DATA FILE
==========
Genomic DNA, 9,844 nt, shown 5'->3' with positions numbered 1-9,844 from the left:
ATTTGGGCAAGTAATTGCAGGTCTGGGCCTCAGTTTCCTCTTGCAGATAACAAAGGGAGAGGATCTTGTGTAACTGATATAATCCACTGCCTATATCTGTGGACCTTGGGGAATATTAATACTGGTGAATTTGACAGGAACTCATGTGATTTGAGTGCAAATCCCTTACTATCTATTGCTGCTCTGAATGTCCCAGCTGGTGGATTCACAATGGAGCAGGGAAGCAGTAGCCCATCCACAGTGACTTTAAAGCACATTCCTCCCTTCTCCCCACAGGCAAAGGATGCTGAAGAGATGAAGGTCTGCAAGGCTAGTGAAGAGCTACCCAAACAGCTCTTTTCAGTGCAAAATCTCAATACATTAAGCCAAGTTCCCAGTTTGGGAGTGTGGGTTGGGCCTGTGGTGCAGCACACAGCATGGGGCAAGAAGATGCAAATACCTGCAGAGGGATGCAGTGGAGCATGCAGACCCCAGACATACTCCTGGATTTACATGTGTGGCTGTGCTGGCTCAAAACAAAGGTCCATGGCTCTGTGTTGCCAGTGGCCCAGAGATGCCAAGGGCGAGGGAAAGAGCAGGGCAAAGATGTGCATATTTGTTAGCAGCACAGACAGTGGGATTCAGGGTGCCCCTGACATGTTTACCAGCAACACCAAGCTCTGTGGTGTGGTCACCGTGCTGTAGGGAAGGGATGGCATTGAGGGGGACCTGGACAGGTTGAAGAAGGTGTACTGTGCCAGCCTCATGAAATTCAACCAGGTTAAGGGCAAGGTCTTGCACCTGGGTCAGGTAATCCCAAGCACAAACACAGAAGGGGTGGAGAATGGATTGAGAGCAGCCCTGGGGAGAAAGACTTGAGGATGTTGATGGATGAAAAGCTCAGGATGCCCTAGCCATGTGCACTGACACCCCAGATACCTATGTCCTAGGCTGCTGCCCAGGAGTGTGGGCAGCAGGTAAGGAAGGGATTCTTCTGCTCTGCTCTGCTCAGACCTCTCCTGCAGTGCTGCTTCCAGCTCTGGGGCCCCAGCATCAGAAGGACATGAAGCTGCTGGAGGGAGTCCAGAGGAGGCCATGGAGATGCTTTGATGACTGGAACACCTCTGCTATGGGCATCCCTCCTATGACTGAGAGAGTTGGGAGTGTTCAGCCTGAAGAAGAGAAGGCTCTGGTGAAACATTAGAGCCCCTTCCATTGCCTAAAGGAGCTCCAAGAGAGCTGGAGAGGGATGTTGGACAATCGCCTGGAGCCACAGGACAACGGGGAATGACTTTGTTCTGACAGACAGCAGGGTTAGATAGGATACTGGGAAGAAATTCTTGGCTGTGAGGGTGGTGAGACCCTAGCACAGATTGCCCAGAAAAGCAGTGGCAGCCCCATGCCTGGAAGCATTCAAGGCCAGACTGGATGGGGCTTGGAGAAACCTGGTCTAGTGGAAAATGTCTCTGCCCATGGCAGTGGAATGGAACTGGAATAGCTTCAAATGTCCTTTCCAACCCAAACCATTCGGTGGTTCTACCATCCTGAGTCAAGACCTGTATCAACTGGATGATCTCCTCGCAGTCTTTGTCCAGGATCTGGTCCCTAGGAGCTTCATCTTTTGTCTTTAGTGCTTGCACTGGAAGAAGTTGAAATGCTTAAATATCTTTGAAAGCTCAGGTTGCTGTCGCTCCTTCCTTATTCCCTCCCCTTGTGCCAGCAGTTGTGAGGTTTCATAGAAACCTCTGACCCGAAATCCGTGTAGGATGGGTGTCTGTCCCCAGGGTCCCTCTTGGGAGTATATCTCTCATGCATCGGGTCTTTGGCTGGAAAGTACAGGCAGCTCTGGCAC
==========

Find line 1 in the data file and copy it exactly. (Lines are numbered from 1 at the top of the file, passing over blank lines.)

Genomic DNA, 9,844 nt, shown 5'->3' with positions numbered 1-9,844 from the left: